Mark Recchi’s career in the NHL was one that saw him span parts of four decades playing from 1989 through 2011 ending it all with a Stanley Cup win with the Boston Bruins. Over that time, Recchi amassed 1,533 points and three Stanley Cup wins in all. Winning with the Bruins got him to feel comfortable enough to finally retire from the NHL and move on to a new part of his life: Figuring out what to do when you retire.
For a lot of players, they decide to get into coaching or head off to the hills to live the comfortable life of not having to suit up every night and put their bodies on the line to win it all. After 22 seasons in the NHL, getting completely out of the business would prove difficult for Recchi and sure enough, according to The Boston Globe’s Kevin Paul Dupont, he’s got his sights set on getting involved in player development.
The plucky right winger is leaving the player’s life behind and wants to begin work soon in a player personnel role with an NHL team.
“That’s what I’d really like to do,’’ said Recchi, just prior to heading to Kamloops, where he is part-owner of the Blazers in the Western Hockey League. “You see a lot of guys moving into that player development role now, working with kids, building relationships with the younger guys from the time they are drafted and so on . . . I think I’d really enjoy that.’’
Here in the Hub of Hockey, ex-defenseman Don Sweeney has cultivated that role as part of his duties in the Boston front office the last few years. In Pittsburgh, ex-Bruins forwards Tom Fitzgerald and the recently hired Bill Guerin have taken on similar tasks with the Penguins. Agent Rick Curran is now exploring the same kind of opportunities for Recchi, who in June won the Stanley Cup for a third time after entering the league with the Penguins in 1988-89.
Given Recchi’s roles on past teams like Boston and with Carolina, Tampa Bay, and Atlanta as well you could say he’s already got a solid résumé helping young players get acclimated to the life in the NHL as it is. Helping the Hurricanes win the Cup in 2006 with a young team centered around Cam Ward and Eric Staal and now helping young Bruins in 2010 like Tyler Seguin and Brad Marchand it’s a pretty solid record for Recchi to have.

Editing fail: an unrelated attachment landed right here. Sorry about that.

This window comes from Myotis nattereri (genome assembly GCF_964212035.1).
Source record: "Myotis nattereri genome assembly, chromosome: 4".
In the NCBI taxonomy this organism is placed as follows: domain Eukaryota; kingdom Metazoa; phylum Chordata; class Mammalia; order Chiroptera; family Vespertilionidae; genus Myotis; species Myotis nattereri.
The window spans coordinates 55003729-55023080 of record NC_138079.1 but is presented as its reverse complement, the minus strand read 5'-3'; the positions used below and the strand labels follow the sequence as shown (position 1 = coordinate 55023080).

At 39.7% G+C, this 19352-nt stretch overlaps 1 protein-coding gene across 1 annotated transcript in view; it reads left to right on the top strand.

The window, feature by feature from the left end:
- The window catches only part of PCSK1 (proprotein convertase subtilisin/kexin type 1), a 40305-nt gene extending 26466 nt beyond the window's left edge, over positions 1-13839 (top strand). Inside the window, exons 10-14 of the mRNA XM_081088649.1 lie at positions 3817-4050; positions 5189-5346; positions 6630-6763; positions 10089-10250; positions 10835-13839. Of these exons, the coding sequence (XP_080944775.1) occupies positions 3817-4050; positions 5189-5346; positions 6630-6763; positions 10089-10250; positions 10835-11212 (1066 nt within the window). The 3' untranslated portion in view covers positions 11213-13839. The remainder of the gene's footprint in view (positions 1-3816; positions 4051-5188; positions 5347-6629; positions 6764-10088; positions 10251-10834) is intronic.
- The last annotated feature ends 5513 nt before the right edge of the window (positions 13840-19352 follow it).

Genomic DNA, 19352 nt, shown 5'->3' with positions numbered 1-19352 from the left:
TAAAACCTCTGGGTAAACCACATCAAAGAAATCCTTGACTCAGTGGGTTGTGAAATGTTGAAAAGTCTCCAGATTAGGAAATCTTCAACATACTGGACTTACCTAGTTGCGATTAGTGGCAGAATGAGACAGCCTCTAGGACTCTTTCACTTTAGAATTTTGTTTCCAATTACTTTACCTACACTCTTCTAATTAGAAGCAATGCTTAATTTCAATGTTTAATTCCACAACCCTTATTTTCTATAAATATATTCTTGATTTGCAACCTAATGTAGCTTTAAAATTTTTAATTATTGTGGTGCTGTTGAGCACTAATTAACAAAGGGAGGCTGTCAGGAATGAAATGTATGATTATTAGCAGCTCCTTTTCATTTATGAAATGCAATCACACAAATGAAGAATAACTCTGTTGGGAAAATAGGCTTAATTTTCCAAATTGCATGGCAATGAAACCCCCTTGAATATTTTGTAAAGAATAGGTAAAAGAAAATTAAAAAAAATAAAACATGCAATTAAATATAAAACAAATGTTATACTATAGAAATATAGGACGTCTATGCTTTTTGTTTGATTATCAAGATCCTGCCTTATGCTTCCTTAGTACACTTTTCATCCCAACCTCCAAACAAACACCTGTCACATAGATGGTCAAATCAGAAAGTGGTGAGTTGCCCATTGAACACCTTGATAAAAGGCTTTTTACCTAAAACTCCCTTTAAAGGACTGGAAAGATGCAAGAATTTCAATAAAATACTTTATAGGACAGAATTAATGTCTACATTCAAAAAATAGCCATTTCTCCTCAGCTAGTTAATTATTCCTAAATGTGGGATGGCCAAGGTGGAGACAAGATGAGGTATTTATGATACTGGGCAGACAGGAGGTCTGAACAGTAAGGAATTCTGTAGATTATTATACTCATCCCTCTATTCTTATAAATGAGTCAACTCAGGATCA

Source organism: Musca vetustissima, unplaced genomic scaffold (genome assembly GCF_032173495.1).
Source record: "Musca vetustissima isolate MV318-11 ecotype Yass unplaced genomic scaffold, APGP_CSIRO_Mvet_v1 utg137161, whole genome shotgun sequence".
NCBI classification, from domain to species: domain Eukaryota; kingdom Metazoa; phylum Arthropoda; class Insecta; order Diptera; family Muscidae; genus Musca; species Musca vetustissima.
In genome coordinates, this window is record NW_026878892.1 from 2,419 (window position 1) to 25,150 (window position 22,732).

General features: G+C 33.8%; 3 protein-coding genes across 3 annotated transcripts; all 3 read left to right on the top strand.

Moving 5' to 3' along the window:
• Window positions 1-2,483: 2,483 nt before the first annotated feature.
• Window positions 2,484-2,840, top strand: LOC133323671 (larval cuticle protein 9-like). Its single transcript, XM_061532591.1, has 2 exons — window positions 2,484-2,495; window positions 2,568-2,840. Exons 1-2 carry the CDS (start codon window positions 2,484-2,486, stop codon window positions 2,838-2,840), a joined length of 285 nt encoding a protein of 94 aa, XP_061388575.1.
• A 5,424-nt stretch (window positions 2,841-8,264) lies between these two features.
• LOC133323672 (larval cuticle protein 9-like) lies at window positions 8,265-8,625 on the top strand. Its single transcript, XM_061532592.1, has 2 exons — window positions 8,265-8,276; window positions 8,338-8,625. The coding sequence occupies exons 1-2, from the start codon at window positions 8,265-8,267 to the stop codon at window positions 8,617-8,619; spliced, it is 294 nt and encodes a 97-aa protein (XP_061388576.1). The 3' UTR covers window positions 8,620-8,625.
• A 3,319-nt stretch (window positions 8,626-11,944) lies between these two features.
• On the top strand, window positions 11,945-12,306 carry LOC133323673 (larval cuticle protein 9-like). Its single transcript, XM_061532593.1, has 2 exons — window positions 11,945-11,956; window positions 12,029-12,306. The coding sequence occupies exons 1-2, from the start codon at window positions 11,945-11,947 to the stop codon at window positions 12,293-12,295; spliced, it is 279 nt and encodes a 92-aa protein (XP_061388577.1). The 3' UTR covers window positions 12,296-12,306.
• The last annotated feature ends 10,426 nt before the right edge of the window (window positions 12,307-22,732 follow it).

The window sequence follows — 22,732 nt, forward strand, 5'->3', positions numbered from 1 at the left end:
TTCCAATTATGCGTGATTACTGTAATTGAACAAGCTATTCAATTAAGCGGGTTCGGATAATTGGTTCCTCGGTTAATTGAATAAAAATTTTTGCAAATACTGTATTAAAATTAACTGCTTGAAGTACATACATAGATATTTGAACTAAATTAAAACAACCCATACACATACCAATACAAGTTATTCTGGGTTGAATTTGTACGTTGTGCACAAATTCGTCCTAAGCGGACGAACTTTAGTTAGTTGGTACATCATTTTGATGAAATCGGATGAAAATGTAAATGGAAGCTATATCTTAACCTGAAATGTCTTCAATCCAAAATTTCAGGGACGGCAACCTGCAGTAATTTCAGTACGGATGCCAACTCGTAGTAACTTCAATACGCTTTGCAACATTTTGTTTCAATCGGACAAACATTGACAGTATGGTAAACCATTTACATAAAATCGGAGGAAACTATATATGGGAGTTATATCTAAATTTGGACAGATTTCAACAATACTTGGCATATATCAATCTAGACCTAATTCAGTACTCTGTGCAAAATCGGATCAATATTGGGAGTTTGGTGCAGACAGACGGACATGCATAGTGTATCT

Getting young guys acclimated to playing in the NHL can be a tough job. Some guys can let the fame and success get to their heads and their careers will suffer for it long term. Following Mark Recchi’s lead would be a great way for any player to stay in the NHL for a long time and do it playing great hockey as well. After all, Recchi is destined for a spot in the Hockey Hall of Fame and goes down as one of the all-time great guys in hockey. For any player wanting to follow his example, it’d be a step in the right direction.
VANCOUVER, British Columbia — Vancouver Canucks right wing Ilya Mikheyev is set to have season-ending surgery on his left knee.
Canucks general manager Patrik Allvin said Friday night the 28-year-old Russian forward tore the anterior cruciate ligament in his left knee in the team’s first preseason game Sept. 25. Mikheyev will undergo surgery next week and is expected to be ready for training camp in the fall.
Mikheyev was originally listed as week-to-week with the injury and played 45 regular-season games, finishing with 13 goals and 15 assists. He scored in his final appearance Friday night, a 5-2 home victory over Columbus.
Mikheyev signed a four-year, $19 million contract as a free agent last summer.